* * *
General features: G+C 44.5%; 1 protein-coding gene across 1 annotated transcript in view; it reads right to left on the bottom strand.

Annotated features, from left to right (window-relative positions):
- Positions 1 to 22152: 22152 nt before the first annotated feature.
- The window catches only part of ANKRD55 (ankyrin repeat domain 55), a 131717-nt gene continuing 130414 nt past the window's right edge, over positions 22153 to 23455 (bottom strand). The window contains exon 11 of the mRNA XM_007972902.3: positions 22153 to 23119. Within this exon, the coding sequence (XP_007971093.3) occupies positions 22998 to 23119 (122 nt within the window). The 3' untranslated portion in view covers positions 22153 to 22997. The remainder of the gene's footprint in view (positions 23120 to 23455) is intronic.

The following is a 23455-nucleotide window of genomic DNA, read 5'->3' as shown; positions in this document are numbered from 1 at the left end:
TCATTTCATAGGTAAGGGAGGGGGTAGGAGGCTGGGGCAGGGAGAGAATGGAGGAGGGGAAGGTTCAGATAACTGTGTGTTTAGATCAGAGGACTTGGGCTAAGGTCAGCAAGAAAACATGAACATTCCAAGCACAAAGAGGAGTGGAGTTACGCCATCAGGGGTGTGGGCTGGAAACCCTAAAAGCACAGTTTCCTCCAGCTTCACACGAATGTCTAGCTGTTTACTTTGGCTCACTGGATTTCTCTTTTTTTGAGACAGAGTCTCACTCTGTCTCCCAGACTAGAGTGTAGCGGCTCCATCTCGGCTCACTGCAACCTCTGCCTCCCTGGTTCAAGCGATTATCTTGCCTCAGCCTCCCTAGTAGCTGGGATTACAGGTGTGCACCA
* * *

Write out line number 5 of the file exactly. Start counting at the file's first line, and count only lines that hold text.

The following is a 23455-nucleotide window of genomic DNA, read 5'->3' as shown; positions in this document are numbered from 1 at the left end: